Globalization, automation, cheap overseas labor…the causes of offshoring are well known by now. However, the reshoring movement, or the reshoring of jobs back into the United States, has been on the rise in recent years too, but the causes aren't nearly as well known.

Due to the increasing cost of foreign labor, the special skills needed for modern manufacturing, and powerful new tools for engineering and manufacturing, more companies are bringing speciality manufacturing jobs back to the states. Between 2010 and 2016, companies like Walmart, GM, Boeing, Ford, GE and Caterpillar have taken the lead in the reshoring movement, which has brought an estimated 338,000 jobs back home. As a result, the reshoring movement has helped improve not only the manufacturing industry, but also the economy.

Despite the loss of many manufacturing jobs in recent decades to automation, new jobs are being created. In 2015, industrial robot sales increased by 15% to reach 253,748 units, and 38% of those bots were hard at work in automobile plants. These industrial robots have made U.S. manufacturers far more efficient, allowing them to increase output by record levels. However, humans haven't been cut from the assembly line altogether, and these robots still require human handlers. Since the Great Recession, U.S. manufacturing output has surged by more than 20%, and at the same time the average salary for manufacturing workers has climbed to $81,289.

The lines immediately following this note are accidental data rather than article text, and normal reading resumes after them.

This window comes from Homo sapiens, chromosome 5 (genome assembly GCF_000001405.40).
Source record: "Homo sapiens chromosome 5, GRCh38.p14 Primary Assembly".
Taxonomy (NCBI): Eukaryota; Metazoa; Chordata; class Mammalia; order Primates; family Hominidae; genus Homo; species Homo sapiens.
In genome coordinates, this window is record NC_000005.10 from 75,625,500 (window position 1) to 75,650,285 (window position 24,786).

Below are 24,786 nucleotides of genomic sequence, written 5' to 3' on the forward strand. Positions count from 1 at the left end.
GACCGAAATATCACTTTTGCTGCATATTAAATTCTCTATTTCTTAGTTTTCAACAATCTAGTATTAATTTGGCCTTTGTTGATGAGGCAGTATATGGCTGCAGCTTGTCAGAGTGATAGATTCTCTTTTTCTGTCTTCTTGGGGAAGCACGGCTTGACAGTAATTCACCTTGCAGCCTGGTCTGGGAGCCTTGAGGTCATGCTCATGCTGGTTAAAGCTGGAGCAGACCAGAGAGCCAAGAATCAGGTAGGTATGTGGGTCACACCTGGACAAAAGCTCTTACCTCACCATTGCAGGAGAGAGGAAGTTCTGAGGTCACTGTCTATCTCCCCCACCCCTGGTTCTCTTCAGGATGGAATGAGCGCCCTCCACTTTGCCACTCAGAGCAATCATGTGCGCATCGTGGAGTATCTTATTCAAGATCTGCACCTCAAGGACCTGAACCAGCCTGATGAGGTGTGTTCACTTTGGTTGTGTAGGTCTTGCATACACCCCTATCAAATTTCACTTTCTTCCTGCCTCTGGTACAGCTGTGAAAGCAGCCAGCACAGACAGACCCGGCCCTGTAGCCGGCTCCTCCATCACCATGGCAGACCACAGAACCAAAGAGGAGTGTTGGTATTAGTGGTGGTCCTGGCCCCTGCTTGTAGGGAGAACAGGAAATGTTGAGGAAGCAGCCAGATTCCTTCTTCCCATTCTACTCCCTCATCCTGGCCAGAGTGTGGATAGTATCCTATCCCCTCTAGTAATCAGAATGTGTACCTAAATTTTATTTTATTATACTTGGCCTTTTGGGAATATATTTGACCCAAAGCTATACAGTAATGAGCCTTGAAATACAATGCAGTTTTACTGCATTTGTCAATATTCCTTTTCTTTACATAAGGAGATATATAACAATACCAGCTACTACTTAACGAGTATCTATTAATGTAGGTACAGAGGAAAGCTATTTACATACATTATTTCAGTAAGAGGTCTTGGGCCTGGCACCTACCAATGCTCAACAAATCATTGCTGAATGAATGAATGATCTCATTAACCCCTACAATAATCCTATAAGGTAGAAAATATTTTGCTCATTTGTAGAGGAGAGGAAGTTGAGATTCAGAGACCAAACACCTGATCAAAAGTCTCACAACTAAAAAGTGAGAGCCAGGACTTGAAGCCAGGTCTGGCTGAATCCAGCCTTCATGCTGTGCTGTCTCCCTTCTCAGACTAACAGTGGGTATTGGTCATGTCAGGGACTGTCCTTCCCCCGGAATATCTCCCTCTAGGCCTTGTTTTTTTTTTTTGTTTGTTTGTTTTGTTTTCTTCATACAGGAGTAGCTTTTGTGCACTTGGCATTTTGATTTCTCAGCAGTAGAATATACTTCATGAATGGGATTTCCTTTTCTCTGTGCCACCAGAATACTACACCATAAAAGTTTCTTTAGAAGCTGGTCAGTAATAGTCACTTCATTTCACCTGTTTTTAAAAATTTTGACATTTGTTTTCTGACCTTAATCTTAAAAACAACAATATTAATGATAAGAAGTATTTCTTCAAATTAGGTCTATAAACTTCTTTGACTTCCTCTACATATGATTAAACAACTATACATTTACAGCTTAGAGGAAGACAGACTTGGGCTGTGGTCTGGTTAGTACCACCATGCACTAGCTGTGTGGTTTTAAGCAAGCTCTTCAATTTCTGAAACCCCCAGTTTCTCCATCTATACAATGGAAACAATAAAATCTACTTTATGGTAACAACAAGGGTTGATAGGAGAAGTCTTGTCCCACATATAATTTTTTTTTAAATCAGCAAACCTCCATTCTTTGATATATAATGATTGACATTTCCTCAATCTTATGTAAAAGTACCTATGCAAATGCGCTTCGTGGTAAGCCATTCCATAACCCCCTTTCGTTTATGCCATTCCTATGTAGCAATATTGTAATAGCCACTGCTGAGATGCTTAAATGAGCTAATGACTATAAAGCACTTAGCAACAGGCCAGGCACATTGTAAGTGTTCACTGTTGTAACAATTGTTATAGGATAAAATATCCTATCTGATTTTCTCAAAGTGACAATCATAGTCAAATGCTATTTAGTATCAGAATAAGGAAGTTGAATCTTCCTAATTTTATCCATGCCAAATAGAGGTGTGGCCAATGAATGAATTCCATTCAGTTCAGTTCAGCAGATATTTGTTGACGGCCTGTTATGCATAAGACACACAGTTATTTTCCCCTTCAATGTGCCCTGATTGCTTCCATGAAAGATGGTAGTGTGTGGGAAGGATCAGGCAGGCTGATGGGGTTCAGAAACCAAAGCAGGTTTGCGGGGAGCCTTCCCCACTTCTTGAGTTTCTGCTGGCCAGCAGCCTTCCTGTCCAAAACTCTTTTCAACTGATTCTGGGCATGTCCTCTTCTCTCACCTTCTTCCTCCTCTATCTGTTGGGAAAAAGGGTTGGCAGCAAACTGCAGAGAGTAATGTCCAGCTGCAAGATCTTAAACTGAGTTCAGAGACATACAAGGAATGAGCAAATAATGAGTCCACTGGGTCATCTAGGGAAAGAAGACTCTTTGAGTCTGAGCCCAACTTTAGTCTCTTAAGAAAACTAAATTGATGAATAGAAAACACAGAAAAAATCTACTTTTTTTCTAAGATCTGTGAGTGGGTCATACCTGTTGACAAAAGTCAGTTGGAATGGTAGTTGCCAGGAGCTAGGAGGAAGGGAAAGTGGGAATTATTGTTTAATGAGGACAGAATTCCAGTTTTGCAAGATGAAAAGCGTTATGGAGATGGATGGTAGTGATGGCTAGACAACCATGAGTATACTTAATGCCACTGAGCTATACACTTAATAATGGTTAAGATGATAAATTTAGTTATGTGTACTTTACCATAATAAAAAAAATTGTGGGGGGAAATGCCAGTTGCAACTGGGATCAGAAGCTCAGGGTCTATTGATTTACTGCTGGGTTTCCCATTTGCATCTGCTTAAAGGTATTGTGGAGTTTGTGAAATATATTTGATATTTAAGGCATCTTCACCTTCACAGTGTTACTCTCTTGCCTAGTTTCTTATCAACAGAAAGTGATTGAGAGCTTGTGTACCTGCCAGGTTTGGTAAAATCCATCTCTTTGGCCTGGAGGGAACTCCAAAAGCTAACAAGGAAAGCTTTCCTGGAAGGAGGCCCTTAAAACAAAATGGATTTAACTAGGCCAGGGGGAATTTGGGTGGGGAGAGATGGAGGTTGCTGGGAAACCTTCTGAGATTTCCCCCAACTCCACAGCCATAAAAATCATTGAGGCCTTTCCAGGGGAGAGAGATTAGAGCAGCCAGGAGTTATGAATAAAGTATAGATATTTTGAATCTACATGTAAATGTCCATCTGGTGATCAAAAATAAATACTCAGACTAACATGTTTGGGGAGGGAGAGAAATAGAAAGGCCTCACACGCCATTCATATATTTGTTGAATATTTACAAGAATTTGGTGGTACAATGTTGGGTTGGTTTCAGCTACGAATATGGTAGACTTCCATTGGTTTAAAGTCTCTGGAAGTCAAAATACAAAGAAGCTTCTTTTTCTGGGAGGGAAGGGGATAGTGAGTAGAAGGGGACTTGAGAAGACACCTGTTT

Simply put, the productivity of the American manufacturing industry has increased significantly due to automation technology. Many manufacturing jobs now require special skills and advanced education, which is great news for American workers. The need for advanced education reduces the likelihood that these new jobs will be made redundant by automation. It also reduces the risk of these reshored jobs from being offshored again.

That's why many people believe the American reshoring movement has just begun.

See the infographic below for more facts and figures.

reshoring